A note on Buck O’Neil

You can almost picture the look on Buck O’Neil’s face this morning when he was denied entry into the Baseball Hall of Fame.

It probably looked a bit like the time he was denied into entry into Major League Baseball based on the color of his skin.

It might have even looked like it did when the same country that said he wasn’t good enough to play baseball with the mainstream said he was good enough to serve in the Navy during World War II.

You’re not good enough to play with us, they said, but you’re good enough to go fight for us.

By the time O’Neil showed up in the consciousness of mainstream White America in the mid-1950s he had already been through one hell of a career playing for the Kansas City Monarchs, one of the many Negro League Teams that was chock full of players who, if given equal opportunity, would have changed the cultural makeup of the Baseball Hall of Fame today.

True heroes never kick up much of a fuss when they don’t get the recognition they deserve. Just ask O’Neil. He never seemed to give much of a damn about having to play in a segregated system. He doesn’t seem to wonder much about what his career would have been like if he had played for a team that had the same revenue, fan base, and media coverage as the white teams.

When you point at Robinson, Gibson, and Campanella and call them pioneers you better point at Buck O’Neill as well.

After the Chicago Cubs decided there probably wasn’t too much harm in giving Blacks more or less the same opportunities as Whites, they signed O’Neill as a scout.

He later became the first Black coach in Major League Baseball.

He was responsible for signing both Ernie Banks and Lou Brock to the Cubs. The pair would dominate the game for years and would later be enshrined in the Hall of Fame, a honor that O’Neil is now never likely to receive.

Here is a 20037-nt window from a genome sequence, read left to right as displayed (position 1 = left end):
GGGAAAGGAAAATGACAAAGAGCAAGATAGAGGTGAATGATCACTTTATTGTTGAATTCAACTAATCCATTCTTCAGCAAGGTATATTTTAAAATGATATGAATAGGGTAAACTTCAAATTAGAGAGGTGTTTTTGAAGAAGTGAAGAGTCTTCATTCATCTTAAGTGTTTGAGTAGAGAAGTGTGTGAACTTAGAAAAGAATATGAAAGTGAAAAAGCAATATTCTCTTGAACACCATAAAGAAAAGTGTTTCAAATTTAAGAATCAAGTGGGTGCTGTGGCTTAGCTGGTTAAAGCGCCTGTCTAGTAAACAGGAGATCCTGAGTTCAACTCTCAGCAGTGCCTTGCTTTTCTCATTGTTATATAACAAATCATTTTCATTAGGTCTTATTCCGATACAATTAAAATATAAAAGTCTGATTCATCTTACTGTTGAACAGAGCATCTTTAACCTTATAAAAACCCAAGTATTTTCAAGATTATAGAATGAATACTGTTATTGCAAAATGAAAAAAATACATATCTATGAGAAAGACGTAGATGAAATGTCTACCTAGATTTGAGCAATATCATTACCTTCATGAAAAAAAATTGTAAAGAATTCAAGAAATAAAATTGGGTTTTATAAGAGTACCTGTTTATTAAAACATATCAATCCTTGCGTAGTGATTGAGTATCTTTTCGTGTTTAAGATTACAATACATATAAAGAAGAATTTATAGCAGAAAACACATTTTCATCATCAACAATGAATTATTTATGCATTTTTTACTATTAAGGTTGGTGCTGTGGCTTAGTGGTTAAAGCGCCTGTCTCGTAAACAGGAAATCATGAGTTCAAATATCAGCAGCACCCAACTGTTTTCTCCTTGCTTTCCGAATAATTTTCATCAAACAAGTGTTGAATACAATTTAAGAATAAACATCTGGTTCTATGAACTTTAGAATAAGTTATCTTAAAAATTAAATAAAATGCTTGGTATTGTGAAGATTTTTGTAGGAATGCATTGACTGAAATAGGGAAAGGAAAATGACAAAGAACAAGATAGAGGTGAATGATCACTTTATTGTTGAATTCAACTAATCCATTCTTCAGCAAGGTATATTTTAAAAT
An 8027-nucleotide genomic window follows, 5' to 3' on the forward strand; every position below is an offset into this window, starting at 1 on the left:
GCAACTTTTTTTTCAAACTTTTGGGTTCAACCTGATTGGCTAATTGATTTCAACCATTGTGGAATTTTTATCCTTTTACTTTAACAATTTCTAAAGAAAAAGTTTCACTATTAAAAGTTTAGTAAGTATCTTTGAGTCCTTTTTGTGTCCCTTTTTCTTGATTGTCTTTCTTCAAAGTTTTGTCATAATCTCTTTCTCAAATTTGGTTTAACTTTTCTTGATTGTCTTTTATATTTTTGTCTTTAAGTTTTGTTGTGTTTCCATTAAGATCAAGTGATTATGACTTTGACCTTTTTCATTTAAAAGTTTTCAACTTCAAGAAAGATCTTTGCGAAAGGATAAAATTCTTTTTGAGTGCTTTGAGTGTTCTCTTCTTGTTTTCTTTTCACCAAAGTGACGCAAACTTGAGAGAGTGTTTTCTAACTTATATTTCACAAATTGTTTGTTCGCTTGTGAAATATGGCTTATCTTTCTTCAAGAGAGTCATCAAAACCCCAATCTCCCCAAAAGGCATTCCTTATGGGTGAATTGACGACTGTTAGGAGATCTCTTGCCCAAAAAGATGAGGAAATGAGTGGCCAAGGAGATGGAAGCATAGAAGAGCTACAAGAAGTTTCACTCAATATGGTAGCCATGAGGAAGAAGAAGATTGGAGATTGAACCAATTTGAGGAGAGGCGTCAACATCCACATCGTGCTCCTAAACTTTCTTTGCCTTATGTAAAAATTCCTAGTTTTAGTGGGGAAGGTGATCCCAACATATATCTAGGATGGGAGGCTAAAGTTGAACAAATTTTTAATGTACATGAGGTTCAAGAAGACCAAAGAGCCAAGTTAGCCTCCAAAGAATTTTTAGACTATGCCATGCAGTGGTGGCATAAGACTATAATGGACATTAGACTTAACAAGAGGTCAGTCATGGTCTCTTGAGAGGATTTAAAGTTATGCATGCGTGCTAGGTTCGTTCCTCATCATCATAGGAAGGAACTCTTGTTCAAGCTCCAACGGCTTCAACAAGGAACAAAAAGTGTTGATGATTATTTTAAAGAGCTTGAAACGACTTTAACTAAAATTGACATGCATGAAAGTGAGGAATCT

With Dimaggio-esque grace off the field, O’Neil has spent decades traveling the country and telling the story of the Negro Leagues. He is arguably one of the finest ambassadors that era of the sport has ever seen.

So when a 94-year old O’Neil heard this morning that he was passed over for what will likely be his last chance to be enshrined, we can only guess what went thought his mind.

I’m sure it was something noble and sad. But his legacy goes far beyond anything a plaque in The Hall could ever capture.

But it still makes you wonder.

What has a lifetime of baseball taught you?

It is a religion. For me. You understand? If you go by the rules, it is a right. The things that you can do. The things that you can’t do, that you aren’t supposed to do. And if these are carried out, it makes a beautiful picture overall. It’s a very beautiful thing because it taught me and it teaches everyone else to live by the rules, to abide by the rules. I think sports in general teach a guy humility. I can see a guy hit the ball out of the ballpark, or a grand slam home run to win a baseball game, and that same guy can come up tomorrow in that situation and miss the ball and lose the ball game. It can bring you up here but don’t get too damn cocky because tomorrow it can bring you down there. See? But one thing about it though, you know there always will be a tomorrow. You got me today, but I’m coming back. (more)

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